For a lot of women, morning sickness is a bit of a rite of passage in the first trimester of pregnancy.
Nausea and vomiting are never welcome, but when it's all anyone talks about, what happens if it gets to week eight of your pregnancy and you still aren't experiencing it at all? Is it normal not to experience morning sickness?
You might be feeling tempted to worry that something's gone wrong if you have no morning sickness in early pregnancy, but in reality, there are many different factors that mean women might not feel any signs, and most of them are nothing to worry about! Take a look at our most common reasons why you might experience no morning sickness while pregnant, and you're probably going to end up feeling a bit like you've cheated the system.
When Does Morning Sickness Usually Occur?
Morning sickness usually occurs at some point in the first trimester of pregnancy, but nausea and vomiting could start at any point in the first four months of pregnancy and is completely normal.
Usually, pregnant women will have some symptoms of morning sickness around two weeks after their first missed period (which is about six weeks into the pregnancy), but it's also completely common to experience no morning sickness during pregnancy until a bit later, and then to wake up feeling queasy overnight. Equally, you might find that nausea and vomiting start gradually and get worse over a few days or weeks.
Morning sickness can also range from a touch of nausea or a bit of an aversion to certain foods to pretty much constant nausea and vomiting. The term 'morning' unfortunately is used pretty loosely, if you're unlucky it can strike at any point in the day.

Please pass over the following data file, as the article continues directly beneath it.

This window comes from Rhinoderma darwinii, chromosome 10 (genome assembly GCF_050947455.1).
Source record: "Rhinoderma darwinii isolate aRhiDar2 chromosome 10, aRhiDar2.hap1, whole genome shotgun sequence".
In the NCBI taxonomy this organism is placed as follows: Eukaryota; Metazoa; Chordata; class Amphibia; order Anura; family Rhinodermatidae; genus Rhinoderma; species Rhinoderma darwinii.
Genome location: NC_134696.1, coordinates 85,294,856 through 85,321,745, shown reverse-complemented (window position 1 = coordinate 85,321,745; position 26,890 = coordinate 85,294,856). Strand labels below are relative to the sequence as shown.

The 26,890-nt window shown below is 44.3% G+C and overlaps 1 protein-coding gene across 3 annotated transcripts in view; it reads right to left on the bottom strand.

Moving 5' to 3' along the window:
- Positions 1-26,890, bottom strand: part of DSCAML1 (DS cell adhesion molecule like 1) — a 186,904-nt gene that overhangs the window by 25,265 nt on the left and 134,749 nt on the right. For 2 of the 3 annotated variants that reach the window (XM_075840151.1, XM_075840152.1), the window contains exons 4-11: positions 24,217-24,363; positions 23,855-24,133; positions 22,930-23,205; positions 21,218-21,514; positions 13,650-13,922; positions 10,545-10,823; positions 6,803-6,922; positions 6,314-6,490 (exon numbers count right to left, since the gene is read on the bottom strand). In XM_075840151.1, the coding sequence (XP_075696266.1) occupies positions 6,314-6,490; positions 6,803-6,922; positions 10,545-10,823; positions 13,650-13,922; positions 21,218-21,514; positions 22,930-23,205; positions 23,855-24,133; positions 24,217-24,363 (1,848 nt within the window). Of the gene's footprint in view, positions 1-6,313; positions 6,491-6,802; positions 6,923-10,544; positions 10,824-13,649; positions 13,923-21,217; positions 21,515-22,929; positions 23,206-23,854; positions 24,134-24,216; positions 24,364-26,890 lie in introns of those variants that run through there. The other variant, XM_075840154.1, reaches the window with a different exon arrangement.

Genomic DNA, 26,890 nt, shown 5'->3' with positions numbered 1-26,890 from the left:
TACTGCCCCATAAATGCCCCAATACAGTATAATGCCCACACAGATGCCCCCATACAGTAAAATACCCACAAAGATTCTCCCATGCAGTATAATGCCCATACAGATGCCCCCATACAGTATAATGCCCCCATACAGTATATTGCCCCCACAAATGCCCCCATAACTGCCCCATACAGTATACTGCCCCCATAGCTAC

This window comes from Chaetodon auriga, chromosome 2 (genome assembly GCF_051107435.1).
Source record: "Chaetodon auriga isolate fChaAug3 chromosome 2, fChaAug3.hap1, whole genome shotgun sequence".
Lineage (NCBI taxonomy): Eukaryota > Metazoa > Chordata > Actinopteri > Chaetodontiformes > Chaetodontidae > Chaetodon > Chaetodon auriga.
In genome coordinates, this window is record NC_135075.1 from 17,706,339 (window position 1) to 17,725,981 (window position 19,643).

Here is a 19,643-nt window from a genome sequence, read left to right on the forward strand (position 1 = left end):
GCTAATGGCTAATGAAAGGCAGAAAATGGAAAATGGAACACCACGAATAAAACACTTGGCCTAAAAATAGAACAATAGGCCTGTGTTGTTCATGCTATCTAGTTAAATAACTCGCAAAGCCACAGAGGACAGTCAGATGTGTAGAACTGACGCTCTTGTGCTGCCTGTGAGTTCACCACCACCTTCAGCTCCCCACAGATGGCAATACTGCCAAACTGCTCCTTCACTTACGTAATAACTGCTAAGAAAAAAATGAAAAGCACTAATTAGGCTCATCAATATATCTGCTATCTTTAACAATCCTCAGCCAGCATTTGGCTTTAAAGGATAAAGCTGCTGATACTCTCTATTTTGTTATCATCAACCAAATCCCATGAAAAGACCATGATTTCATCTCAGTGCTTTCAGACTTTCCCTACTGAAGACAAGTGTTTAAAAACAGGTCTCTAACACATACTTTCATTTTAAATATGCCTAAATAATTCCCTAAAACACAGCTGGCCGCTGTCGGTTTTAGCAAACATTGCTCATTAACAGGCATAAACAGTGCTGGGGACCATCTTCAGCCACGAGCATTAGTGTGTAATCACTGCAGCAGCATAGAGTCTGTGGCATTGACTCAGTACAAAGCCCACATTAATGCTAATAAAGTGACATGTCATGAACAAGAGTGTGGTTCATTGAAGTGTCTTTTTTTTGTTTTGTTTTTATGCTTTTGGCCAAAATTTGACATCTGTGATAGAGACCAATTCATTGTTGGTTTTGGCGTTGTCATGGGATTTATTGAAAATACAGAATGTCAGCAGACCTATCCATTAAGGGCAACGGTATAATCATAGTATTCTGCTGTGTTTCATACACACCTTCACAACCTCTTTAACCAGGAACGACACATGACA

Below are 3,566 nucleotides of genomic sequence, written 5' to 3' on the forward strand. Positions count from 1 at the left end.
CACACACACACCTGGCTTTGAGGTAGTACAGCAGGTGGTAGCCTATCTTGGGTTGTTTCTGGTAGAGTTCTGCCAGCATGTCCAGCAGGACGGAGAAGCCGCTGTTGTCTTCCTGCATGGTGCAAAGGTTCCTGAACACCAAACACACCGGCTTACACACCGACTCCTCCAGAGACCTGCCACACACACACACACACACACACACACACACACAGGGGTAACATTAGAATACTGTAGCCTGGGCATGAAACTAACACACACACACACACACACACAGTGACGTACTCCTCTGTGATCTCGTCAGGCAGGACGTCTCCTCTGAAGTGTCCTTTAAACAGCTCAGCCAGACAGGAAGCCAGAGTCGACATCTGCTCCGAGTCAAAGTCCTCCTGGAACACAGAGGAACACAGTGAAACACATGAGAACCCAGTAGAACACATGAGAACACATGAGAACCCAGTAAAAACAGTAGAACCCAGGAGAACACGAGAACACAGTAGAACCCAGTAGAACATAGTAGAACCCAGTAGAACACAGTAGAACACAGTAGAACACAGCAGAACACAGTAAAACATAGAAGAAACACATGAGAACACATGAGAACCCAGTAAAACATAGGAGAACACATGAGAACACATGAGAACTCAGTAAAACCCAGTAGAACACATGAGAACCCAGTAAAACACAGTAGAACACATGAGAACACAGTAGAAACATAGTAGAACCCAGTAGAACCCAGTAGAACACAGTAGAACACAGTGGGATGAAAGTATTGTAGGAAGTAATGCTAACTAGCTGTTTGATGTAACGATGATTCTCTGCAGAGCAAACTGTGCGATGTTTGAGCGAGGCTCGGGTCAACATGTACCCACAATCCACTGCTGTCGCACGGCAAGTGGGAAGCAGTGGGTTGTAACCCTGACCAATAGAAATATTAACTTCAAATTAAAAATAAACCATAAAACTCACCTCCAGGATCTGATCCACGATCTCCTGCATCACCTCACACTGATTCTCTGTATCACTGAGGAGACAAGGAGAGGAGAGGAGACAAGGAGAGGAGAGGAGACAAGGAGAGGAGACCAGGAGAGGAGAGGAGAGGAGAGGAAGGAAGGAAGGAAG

What Does A Lack Of Morning Sickness Mean?
Let's get one thing straight: there is no such thing as a 'normal' pregnancy. Pregnancy symptoms massively vary from one pregnant woman to the next, so what you are going through is probably going to be totally different from what other pregnant women experience.
Between 70-80% of women experience some form of morning sickness and vomiting during pregnancy, which means that between 20-30% are lucky enough not to have any form of it at all. So while it seems like everyone else is complaining about their stomach, you might want to count yourself lucky (and maybe keep it quiet among your other pregnant friends).
Another thing to note about morning sickness is that just because you've experienced it before does not mean that you'll have those symptoms again with your next pregnancy. Pregnancy symptoms can be completely different every time, and even though you might feel totally weird because the first trimester is not what you're expecting, most of the time everything is normal.
There are a few different medically reviewed theories about why some women feel the effects of morning sickness. It's been suggested that women might experience the symptoms as an evolutionary trick to make sure they pay attention to their health and diet and eat better food to help the baby grow. Another theory suggests that morning sickness helps women to avoid toxic substances that might pose a medical risk to the health of the baby.
A woman who doesn't experience any symptoms of morning sickness might just have a body that is well equipped to handle the higher than normal hormone levels of human chorionic gonadotropin (hCG) and estrogen and all those other hormones that make you feel nausea in the early stages of pregnancy.